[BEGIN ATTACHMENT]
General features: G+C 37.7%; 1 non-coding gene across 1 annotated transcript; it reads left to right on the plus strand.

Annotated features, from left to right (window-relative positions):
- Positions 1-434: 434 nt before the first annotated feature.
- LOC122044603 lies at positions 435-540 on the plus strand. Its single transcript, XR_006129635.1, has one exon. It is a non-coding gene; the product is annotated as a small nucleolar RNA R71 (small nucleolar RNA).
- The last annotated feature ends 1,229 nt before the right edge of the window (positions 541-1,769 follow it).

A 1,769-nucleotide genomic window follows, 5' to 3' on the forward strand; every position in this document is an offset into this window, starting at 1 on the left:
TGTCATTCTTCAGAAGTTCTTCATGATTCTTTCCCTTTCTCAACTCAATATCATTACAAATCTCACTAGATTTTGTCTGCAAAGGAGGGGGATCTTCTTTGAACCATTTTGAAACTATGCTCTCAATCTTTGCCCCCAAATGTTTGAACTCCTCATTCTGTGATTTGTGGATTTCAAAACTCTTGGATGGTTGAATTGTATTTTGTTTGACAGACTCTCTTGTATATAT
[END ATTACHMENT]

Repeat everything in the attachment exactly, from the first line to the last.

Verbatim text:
General features: G+C 37.7%; 1 non-coding gene across 1 annotated transcript; it reads left to right on the plus strand.

Annotated features, from left to right (window-relative positions):
- Positions 1-434: 434 nt before the first annotated feature.
- LOC122044603 lies at positions 435-540 on the plus strand. Its single transcript, XR_006129635.1, has one exon. It is a non-coding gene; the product is annotated as a small nucleolar RNA R71 (small nucleolar RNA).
- The last annotated feature ends 1,229 nt before the right edge of the window (positions 541-1,769 follow it).

A 1,769-nucleotide genomic window follows, 5' to 3' on the forward strand; every position in this document is an offset into this window, starting at 1 on the left:
TGTCATTCTTCAGAAGTTCTTCATGATTCTTTCCCTTTCTCAACTCAATATCATTACAAATCTCACTAGATTTTGTCTGCAAAGGAGGGGGATCTTCTTTGAACCATTTTGAAACTATGCTCTCAATCTTTGCCCCCAAATGTTTGAACTCCTCATTCTGTGATTTGTGGATTTCAAAACTCTTGGATGGTTGAATTGTATTTTGTTTGACAGACTCTCTTGTATATAT